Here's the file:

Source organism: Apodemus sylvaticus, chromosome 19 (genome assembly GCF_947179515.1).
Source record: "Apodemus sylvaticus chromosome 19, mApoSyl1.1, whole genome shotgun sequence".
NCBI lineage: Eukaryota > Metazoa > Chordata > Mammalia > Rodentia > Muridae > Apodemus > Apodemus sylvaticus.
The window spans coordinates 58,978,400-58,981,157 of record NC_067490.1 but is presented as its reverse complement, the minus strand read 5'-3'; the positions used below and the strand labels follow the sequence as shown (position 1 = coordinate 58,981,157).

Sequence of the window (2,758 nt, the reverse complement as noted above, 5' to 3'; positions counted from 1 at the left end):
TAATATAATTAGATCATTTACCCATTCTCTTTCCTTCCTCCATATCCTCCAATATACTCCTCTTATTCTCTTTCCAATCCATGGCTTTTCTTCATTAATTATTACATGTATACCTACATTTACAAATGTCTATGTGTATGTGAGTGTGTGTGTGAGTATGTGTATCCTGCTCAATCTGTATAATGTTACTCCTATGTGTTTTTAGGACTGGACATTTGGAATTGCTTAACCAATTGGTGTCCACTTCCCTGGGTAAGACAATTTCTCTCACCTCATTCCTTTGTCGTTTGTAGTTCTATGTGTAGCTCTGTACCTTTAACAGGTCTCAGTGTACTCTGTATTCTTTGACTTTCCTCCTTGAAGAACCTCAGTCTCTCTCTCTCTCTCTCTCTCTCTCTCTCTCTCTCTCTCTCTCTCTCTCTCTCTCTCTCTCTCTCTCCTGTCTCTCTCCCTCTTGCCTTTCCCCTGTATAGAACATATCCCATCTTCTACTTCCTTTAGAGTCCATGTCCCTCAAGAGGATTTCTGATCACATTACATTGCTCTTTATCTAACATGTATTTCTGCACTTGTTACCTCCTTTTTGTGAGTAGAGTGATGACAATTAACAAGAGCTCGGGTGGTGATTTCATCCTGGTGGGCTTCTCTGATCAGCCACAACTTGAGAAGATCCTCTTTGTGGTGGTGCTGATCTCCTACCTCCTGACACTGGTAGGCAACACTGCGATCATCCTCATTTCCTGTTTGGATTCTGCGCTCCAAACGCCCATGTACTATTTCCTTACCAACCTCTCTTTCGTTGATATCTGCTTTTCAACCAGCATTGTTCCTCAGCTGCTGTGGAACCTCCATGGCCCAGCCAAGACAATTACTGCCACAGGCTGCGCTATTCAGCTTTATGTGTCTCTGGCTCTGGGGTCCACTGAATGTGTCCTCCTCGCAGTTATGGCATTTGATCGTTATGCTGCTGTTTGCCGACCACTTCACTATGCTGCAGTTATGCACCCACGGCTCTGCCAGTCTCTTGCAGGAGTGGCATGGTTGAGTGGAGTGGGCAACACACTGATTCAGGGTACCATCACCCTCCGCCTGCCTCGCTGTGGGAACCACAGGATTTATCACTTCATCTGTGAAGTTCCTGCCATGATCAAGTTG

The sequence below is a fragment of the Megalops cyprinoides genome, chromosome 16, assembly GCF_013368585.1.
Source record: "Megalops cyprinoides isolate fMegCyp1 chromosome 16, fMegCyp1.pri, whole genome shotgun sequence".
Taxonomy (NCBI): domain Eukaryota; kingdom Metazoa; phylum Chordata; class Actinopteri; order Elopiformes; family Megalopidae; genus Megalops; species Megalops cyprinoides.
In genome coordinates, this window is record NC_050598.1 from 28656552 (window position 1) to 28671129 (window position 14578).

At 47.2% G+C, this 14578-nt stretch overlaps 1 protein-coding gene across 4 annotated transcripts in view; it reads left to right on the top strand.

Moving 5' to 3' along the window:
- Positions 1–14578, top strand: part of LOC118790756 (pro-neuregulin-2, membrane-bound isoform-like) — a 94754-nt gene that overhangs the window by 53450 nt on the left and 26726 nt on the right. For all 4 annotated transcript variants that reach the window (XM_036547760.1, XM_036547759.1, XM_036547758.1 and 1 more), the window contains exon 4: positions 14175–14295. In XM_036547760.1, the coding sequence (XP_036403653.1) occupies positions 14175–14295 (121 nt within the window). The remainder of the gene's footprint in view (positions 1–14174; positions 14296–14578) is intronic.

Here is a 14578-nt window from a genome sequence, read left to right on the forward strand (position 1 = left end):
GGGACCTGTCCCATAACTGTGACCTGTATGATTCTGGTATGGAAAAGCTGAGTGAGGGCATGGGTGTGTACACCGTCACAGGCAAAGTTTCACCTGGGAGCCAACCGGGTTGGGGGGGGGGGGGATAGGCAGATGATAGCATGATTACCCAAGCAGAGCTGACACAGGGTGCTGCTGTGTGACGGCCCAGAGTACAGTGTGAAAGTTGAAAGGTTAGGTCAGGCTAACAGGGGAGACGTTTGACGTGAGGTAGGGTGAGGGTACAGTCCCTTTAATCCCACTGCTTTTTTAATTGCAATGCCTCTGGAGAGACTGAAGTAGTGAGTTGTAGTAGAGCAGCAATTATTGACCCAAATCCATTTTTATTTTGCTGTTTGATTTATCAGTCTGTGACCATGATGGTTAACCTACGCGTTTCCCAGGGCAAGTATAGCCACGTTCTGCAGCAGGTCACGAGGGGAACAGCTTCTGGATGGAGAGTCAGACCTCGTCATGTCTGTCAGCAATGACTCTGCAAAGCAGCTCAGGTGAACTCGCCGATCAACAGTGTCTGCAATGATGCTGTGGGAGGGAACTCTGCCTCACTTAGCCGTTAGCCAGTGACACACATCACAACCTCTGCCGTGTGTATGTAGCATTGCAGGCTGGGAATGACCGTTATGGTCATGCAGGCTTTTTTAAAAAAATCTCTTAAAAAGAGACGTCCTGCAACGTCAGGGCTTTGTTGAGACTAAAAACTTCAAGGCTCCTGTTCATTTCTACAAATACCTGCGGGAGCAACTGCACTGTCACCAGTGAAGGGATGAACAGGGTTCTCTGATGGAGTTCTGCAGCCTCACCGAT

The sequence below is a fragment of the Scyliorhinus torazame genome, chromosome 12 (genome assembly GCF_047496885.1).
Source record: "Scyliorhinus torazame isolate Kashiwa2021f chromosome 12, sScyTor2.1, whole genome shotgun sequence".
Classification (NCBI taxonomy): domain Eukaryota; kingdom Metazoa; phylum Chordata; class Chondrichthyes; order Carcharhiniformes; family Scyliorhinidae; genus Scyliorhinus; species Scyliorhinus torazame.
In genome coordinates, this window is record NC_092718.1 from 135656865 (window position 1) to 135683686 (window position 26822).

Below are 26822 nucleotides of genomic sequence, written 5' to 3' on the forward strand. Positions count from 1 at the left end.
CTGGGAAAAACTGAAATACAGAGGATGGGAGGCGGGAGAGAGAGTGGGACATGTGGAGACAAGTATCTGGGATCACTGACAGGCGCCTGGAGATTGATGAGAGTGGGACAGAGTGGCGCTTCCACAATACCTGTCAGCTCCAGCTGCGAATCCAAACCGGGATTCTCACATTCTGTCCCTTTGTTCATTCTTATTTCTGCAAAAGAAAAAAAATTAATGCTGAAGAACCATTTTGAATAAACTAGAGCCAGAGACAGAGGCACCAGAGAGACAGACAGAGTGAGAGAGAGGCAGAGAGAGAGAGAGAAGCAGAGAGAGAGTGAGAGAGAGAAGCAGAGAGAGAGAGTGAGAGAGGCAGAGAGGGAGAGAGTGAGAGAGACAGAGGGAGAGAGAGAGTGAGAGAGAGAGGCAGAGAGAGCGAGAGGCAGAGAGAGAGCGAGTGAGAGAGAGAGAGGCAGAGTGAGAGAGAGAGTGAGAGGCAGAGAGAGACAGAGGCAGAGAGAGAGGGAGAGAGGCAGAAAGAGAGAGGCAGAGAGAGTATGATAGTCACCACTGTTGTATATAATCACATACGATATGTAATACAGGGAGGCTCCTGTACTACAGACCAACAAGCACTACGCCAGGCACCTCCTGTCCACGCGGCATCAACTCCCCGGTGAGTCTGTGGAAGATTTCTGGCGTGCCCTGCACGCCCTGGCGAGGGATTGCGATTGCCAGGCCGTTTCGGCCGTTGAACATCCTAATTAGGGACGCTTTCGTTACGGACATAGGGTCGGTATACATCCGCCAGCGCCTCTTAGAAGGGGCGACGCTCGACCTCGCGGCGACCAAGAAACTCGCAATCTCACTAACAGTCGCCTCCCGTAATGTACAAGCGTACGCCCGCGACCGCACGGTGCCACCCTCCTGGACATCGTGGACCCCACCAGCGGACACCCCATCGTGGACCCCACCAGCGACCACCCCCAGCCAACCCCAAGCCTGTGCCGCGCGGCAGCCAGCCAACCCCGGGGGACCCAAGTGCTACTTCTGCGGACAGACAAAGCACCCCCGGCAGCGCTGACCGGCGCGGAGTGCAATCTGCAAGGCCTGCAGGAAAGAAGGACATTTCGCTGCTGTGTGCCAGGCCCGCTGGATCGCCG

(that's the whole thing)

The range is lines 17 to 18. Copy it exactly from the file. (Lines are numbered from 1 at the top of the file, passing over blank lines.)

Source record: "Scyliorhinus torazame isolate Kashiwa2021f chromosome 12, sScyTor2.1, whole genome shotgun sequence".
Classification (NCBI taxonomy): domain Eukaryota; kingdom Metazoa; phylum Chordata; class Chondrichthyes; order Carcharhiniformes; family Scyliorhinidae; genus Scyliorhinus; species Scyliorhinus torazame.